Point of Order (1964)

Director: Emile de Antonio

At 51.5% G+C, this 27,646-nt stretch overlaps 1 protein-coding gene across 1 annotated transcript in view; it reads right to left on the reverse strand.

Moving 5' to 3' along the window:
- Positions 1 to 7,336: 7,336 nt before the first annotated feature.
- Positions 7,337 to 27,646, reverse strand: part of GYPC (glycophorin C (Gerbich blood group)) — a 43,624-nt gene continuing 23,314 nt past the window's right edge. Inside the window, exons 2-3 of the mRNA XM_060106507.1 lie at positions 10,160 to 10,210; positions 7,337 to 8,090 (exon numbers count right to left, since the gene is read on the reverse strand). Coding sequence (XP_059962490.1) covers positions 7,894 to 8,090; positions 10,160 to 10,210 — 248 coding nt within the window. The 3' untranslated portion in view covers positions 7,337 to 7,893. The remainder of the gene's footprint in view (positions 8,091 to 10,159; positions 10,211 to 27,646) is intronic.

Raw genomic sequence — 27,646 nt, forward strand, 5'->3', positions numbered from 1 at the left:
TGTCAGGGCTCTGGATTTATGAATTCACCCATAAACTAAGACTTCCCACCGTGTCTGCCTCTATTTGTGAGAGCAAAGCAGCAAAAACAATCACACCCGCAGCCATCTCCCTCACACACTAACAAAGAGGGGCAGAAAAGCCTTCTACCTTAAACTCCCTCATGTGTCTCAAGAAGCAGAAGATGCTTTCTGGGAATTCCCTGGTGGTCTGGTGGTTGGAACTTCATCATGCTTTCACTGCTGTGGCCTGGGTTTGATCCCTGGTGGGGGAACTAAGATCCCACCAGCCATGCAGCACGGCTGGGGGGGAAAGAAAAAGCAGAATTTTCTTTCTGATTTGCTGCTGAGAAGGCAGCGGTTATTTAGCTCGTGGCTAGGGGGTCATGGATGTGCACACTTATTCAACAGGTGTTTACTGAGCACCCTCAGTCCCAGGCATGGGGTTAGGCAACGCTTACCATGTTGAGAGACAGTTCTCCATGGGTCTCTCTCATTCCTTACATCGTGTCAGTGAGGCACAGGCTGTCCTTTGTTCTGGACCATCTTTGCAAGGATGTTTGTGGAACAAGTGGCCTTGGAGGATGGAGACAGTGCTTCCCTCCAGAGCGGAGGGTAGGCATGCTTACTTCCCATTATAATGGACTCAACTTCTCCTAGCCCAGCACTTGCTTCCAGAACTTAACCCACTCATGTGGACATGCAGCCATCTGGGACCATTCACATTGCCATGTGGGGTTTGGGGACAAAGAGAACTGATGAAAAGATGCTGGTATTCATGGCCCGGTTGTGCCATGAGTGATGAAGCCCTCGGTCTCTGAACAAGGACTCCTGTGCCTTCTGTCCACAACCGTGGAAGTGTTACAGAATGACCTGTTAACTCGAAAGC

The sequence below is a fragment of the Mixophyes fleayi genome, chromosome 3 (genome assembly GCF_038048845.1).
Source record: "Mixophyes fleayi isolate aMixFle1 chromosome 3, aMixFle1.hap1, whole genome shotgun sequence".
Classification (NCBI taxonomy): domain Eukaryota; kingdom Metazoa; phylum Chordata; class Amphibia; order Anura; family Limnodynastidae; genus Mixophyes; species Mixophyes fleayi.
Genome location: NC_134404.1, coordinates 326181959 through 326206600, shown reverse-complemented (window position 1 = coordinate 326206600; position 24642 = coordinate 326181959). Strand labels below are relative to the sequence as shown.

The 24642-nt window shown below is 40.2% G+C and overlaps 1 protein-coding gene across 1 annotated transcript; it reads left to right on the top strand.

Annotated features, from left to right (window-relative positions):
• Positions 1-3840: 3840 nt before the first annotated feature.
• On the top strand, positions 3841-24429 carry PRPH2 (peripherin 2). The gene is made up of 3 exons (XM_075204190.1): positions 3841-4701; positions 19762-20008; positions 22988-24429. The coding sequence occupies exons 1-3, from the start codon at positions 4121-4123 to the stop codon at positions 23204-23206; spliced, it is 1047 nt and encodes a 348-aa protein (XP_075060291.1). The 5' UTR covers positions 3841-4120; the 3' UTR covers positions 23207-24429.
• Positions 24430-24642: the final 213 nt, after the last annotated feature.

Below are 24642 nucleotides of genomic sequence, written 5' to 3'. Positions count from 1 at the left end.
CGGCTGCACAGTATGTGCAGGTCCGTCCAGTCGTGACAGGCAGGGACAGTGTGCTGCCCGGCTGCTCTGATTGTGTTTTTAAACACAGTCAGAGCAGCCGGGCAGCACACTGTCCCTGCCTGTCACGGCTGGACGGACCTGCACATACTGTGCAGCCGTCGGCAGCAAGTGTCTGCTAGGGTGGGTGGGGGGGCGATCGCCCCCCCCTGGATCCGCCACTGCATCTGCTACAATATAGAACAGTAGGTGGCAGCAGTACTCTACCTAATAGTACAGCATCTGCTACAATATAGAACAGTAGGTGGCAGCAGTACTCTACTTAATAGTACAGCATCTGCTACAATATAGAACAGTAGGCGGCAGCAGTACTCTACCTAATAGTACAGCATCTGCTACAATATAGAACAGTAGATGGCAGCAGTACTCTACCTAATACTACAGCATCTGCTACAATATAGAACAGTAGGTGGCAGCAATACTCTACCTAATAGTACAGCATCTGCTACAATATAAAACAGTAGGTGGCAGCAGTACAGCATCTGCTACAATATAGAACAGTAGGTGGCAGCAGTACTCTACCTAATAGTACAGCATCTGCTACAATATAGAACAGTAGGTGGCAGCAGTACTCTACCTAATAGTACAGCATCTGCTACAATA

If the Soviets were right about editing being the defining characteristic of cinema, then I’ve long felt this was especially true of documentary, which is really about taking raw material and cutting it to shape it in a way that isn’t quite the case even with fiction. This film illustrates that principle in spectacular fashion, comprised entirely as it is of kinescoped TV footage; Emile de Antonio had some 188 hours of the stuff to work with, and it evidently took a few years to actually boil down to its final 97-minute condensation. The footage in question was of the 1954 Army-McCarthy hearings, which played a key role in the fiery destruction of Senator Joe McCarthy’s corrosive political career. I don’t suppose McCarthy’s fixation on communists needs any introduction; suffice to say he bit off a bit more than he could chew when it came to taking on the US Army. The story is all in the Wiki entry so I won’t repeat it; what matters is the film de Antonio made of it, which is far more interesting and less dry than it might sound on the surface. The remarkable thing is how much it felt like a fiction film, despite obviously not being one, but the entire thing was shown on TV and the participants were well aware of this fact; not only were they playing to the people actually at the hearings, they were playing to an audience of up to twenty million at any one time. At times I got the impression some of the people involved were almost acting like they’d seen people act in films; perhaps ironically, the Army’s special counsel Joseph Welch actually scored an acting role as the judge in Anatomy of a Murder on the basis of this “performance”. De Antonio shapes all this business with a pretty strong feeling for the dramatic, too, which kind of adds to the “fictional” feeling; initially feeling a bit random and artless but gradually building until it reaches the famous showdown between Welch and McCarthy (don’t you love how Roy Cohn does everything but outright facepalm as McCarthy refuses to give up on a point after Welch has already torn him a new one?), and culminating with McCarthy’s bitter enemy Stuart Symington getting the final word before McCarthy sputters into irrelevance as proceedings end. De Antonio lets all this footage speak for itself, with his only narration being a concise outlining of the case at the very beginning, though some might argue his loathing of the by-then deceased senator from Wisconsin comes across in his editing choices even without needing to be explicitly said. By the same token, of course, it’s not like McCarthy himself gave him anything better to work with. Amazing.


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